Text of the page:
Electronic Retailing

What Does Electronic Retailing Mean?

Electronic retailing (e-tailing) is a buzzword for any business-to-consumer (B2C) transactions that take place over the Internet. Simply put, e-tailing is the sale of goods online. Companies like Amazon and Dell created the online retail industry by putting the entire customer experience – from browsing products to placing orders to paying for purchases – on the Internet. The success of these and other companies encouraged more traditional retailers to create an online presence to augment their brick-and-mortar outlets.


Electronic retailing may also be referred to as Internet retailing.

Techopedia Explains Electronic Retailing

E-tailing has expanded rapidly over the years. However, early attempts at e-tailing included overly ambitious plans for an entirely online shopping experience. Pets.com – an online retailer that failed spectacularly when the dot-com bubble burst in the early 2000s – stands as testament to the limitations of e-tailing in the early days of the Internet. Having customers shop for pet products online and wait for delivery proved to be impractical when those same customers could get what they needed at any local supermarket.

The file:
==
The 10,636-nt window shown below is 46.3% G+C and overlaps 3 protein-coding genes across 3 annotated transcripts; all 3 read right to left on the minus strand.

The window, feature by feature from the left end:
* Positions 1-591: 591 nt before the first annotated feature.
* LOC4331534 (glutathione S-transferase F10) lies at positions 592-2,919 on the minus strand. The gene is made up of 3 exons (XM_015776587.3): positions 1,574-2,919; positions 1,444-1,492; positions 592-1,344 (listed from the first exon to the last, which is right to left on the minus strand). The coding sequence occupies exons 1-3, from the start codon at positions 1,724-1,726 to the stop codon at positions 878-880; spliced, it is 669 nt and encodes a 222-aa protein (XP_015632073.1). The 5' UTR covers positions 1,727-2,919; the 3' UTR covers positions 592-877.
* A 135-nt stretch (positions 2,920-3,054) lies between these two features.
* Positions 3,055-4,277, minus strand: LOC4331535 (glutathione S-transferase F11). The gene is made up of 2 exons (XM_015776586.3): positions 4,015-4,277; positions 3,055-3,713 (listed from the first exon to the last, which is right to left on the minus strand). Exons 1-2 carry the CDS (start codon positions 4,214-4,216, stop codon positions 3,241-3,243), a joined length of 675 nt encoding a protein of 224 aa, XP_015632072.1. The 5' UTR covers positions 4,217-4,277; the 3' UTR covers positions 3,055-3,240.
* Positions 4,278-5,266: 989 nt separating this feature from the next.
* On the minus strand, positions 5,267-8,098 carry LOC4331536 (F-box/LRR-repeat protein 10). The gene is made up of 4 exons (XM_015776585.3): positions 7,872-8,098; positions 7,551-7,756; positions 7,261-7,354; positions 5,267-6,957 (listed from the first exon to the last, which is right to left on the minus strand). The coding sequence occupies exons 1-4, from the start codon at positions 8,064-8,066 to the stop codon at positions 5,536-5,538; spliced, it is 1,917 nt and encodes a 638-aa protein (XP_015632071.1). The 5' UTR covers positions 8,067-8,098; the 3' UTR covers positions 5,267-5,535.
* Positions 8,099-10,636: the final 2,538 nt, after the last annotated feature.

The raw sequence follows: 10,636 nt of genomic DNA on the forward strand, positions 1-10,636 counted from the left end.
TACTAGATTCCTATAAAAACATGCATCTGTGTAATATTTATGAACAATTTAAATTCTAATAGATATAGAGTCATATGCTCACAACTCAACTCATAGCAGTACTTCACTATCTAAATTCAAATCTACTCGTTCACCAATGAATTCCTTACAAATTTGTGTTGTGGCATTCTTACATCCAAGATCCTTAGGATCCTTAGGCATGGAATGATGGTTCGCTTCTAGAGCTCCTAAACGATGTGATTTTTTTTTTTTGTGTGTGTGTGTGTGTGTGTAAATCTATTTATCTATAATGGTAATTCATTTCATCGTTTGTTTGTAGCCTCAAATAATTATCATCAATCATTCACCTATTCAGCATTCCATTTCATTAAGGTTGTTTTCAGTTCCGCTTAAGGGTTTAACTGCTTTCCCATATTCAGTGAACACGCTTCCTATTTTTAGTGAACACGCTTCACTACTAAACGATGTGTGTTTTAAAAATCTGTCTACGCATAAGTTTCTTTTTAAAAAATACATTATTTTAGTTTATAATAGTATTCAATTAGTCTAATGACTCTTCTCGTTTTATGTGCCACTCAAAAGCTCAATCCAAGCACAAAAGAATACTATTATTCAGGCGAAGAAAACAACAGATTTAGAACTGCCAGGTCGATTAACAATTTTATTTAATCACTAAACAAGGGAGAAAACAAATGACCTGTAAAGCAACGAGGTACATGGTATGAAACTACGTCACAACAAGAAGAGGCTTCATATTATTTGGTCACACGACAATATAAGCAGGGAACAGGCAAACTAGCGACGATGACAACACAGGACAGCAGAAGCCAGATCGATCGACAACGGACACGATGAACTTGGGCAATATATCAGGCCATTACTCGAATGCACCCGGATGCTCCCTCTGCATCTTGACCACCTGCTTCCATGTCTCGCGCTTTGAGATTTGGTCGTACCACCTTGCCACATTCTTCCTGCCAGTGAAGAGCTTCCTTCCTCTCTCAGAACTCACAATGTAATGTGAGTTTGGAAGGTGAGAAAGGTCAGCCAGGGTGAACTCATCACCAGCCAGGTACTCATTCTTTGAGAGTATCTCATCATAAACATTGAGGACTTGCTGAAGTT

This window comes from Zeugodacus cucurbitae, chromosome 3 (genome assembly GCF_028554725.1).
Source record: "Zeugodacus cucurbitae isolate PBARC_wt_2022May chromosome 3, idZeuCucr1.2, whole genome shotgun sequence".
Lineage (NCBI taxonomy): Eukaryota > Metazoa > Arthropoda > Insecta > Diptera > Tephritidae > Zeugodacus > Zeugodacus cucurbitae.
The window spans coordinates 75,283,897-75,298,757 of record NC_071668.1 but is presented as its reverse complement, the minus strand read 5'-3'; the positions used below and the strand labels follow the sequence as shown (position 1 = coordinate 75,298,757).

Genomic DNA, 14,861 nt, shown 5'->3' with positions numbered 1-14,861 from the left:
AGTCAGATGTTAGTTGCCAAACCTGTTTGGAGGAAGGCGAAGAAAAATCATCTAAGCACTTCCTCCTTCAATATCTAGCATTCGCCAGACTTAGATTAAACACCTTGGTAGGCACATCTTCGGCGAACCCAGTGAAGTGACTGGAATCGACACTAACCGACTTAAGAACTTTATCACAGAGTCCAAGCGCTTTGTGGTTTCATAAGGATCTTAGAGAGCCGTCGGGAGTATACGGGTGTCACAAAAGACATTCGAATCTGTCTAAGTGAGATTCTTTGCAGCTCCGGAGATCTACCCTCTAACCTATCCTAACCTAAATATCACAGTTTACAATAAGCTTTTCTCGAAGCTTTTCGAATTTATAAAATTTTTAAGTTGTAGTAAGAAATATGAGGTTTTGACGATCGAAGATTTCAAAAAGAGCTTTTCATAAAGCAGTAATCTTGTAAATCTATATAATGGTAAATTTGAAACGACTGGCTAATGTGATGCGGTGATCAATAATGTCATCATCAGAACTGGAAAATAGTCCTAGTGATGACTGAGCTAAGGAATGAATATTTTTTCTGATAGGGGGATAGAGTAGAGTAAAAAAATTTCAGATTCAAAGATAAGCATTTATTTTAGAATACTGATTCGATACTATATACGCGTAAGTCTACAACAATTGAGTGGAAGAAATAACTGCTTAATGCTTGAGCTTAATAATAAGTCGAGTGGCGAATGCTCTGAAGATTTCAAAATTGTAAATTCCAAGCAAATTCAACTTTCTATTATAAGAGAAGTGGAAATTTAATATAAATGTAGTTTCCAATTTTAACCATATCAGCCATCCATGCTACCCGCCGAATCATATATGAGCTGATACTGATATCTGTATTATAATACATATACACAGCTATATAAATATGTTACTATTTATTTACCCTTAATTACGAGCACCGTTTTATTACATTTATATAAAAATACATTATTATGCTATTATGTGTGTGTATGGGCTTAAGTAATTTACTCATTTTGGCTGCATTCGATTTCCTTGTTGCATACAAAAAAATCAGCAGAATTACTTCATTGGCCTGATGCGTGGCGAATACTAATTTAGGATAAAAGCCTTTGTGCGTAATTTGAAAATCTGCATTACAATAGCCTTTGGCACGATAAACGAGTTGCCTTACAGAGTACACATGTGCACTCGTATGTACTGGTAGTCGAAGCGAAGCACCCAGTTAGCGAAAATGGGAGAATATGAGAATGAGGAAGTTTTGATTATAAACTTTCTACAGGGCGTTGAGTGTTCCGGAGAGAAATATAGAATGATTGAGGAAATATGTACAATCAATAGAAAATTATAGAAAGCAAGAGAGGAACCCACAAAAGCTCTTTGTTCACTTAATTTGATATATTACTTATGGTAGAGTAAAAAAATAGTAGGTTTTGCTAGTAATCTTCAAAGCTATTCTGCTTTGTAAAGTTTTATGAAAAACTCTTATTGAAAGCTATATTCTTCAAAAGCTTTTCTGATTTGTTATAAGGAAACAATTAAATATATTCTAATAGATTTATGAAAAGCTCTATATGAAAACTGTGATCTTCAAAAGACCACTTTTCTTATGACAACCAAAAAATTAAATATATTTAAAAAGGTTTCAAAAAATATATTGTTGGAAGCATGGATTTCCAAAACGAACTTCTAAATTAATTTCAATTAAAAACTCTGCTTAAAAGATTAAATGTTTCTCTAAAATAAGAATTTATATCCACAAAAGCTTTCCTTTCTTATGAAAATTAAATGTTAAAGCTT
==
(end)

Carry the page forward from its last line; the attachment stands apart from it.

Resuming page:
Since the failure of the pure e-tailing models of the dot-com bubble, many retailers have chosen a hybrid approach, which involves supplementing traditional sales outlets with an online store. As such, software and cloud solutions have emerged to allow companies of all sizes to begin e-tailing. Some larger e-tailing websites offer affiliate programs, where businesses can list goods on a ready-made platform in exchange for a percentage of sales. Although e-tailing is not ready to fully replace traditional sales outlets, it is growing at a much faster pace than brick-and-mortar stores.


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Margaret Rouse
Technology Expert

Margaret is an award-winning technical writer and teacher known for her ability to explain complex technical subjects to a non-technical business audience. Over the past twenty years, her IT definitions have been published by Que in an encyclopedia of technology terms and cited in articles by the New York Times, Time Magazine, USA Today, ZDNet, PC Magazine, and Discovery Magazine. She joined Techopedia in 2011. Margaret's idea of a fun day is helping IT and business professionals learn to speak each other’s highly specialized languages.